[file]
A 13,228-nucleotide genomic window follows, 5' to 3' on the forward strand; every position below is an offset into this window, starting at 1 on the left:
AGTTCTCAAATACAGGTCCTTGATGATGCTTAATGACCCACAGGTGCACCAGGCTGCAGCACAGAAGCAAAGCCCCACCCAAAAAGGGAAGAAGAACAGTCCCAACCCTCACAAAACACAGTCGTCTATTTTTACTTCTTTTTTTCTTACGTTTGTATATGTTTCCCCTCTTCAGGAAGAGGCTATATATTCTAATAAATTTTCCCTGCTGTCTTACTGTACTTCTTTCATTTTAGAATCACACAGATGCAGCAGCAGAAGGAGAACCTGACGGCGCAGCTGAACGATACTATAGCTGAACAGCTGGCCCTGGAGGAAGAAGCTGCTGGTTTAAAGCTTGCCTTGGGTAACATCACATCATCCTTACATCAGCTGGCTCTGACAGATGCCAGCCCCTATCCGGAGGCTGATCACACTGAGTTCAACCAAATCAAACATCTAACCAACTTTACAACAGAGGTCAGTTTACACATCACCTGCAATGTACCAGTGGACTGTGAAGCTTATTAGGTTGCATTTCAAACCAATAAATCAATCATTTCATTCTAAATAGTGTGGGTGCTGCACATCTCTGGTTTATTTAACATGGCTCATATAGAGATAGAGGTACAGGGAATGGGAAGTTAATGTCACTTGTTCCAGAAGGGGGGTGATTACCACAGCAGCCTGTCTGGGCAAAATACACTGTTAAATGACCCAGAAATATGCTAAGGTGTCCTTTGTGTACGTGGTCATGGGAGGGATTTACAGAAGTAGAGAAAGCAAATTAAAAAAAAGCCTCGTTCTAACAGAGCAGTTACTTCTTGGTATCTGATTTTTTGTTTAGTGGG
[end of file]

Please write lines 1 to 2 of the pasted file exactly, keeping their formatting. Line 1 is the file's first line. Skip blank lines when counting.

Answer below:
A 13,228-nucleotide genomic window follows, 5' to 3' on the forward strand; every position below is an offset into this window, starting at 1 on the left:
AGTTCTCAAATACAGGTCCTTGATGATGCTTAATGACCCACAGGTGCACCAGGCTGCAGCACAGAAGCAAAGCCCCACCCAAAAAGGGAAGAAGAACAGTCCCAACCCTCACAAAACACAGTCGTCTATTTTTACTTCTTTTTTTCTTACGTTTGTATATGTTTCCCCTCTTCAGGAAGAGGCTATATATTCTAATAAATTTTCCCTGCTGTCTTACTGTACTTCTTTCATTTTAGAATCACACAGATGCAGCAGCAGAAGGAGAACCTGACGGCGCAGCTGAACGATACTATAGCTGAACAGCTGGCCCTGGAGGAAGAAGCTGCTGGTTTAAAGCTTGCCTTGGGTAACATCACATCATCCTTACATCAGCTGGCTCTGACAGATGCCAGCCCCTATCCGGAGGCTGATCACACTGAGTTCAACCAAATCAAACATCTAACCAACTTTACAACAGAGGTCAGTTTACACATCACCTGCAATGTACCAGTGGACTGTGAAGCTTATTAGGTTGCATTTCAAACCAATAAATCAATCATTTCATTCTAAATAGTGTGGGTGCTGCACATCTCTGGTTTATTTAACATGGCTCATATAGAGATAGAGGTACAGGGAATGGGAAGTTAATGTCACTTGTTCCAGAAGGGGGGTGATTACCACAGCAGCCTGTCTGGGCAAAATACACTGTTAAATGACCCAGAAATATGCTAAGGTGTCCTTTGTGTACGTGGTCATGGGAGGGATTTACAGAAGTAGAGAAAGCAAATTAAAAAAAAGCCTCGTTCTAACAGAGCAGTTACTTCTTGGTATCTGATTTTTTGTTTAGTGGG